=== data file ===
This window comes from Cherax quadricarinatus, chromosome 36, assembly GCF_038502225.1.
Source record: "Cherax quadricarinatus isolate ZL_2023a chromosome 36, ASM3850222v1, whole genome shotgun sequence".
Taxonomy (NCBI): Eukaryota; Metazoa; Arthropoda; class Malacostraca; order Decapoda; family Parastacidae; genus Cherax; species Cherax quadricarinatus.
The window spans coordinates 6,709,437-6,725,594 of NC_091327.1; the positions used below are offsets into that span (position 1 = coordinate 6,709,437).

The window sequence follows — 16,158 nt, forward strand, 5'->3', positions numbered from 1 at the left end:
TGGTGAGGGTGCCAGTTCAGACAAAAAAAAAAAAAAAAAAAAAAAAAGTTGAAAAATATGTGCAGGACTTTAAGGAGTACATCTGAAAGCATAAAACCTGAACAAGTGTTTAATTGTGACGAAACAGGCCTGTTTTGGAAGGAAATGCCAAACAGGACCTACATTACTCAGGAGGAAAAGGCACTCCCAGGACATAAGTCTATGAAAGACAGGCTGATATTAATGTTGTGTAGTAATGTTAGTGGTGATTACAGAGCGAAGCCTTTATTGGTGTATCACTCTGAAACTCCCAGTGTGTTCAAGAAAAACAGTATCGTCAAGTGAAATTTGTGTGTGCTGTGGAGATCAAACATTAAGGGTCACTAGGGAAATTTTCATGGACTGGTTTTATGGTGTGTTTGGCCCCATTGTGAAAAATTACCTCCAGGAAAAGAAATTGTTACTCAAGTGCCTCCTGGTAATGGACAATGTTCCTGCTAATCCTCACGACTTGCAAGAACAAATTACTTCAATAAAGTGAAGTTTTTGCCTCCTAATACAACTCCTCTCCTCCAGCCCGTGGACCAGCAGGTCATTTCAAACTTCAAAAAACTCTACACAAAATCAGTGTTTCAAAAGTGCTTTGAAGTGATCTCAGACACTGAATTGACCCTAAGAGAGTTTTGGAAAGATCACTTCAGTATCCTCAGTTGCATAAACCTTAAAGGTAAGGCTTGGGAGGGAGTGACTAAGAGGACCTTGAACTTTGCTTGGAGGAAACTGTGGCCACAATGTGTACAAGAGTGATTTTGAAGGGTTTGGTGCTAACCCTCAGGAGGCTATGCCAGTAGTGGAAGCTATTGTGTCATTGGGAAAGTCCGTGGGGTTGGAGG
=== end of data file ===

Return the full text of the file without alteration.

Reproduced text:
This window comes from Cherax quadricarinatus, chromosome 36, assembly GCF_038502225.1.
Source record: "Cherax quadricarinatus isolate ZL_2023a chromosome 36, ASM3850222v1, whole genome shotgun sequence".
Taxonomy (NCBI): Eukaryota; Metazoa; Arthropoda; class Malacostraca; order Decapoda; family Parastacidae; genus Cherax; species Cherax quadricarinatus.
The window spans coordinates 6,709,437-6,725,594 of NC_091327.1; the positions used below are offsets into that span (position 1 = coordinate 6,709,437).

The window sequence follows — 16,158 nt, forward strand, 5'->3', positions numbered from 1 at the left end:
TGGTGAGGGTGCCAGTTCAGACAAAAAAAAAAAAAAAAAAAAAAAAAGTTGAAAAATATGTGCAGGACTTTAAGGAGTACATCTGAAAGCATAAAACCTGAACAAGTGTTTAATTGTGACGAAACAGGCCTGTTTTGGAAGGAAATGCCAAACAGGACCTACATTACTCAGGAGGAAAAGGCACTCCCAGGACATAAGTCTATGAAAGACAGGCTGATATTAATGTTGTGTAGTAATGTTAGTGGTGATTACAGAGCGAAGCCTTTATTGGTGTATCACTCTGAAACTCCCAGTGTGTTCAAGAAAAACAGTATCGTCAAGTGAAATTTGTGTGTGCTGTGGAGATCAAACATTAAGGGTCACTAGGGAAATTTTCATGGACTGGTTTTATGGTGTGTTTGGCCCCATTGTGAAAAATTACCTCCAGGAAAAGAAATTGTTACTCAAGTGCCTCCTGGTAATGGACAATGTTCCTGCTAATCCTCACGACTTGCAAGAACAAATTACTTCAATAAAGTGAAGTTTTTGCCTCCTAATACAACTCCTCTCCTCCAGCCCGTGGACCAGCAGGTCATTTCAAACTTCAAAAAACTCTACACAAAATCAGTGTTTCAAAAGTGCTTTGAAGTGATCTCAGACACTGAATTGACCCTAAGAGAGTTTTGGAAAGATCACTTCAGTATCCTCAGTTGCATAAACCTTAAAGGTAAGGCTTGGGAGGGAGTGACTAAGAGGACCTTGAACTTTGCTTGGAGGAAACTGTGGCCACAATGTGTACAAGAGTGATTTTGAAGGGTTTGGTGCTAACCCTCAGGAGGCTATGCCAGTAGTGGAAGCTATTGTGTCATTGGGAAAGTCCGTGGGGTTGGAGG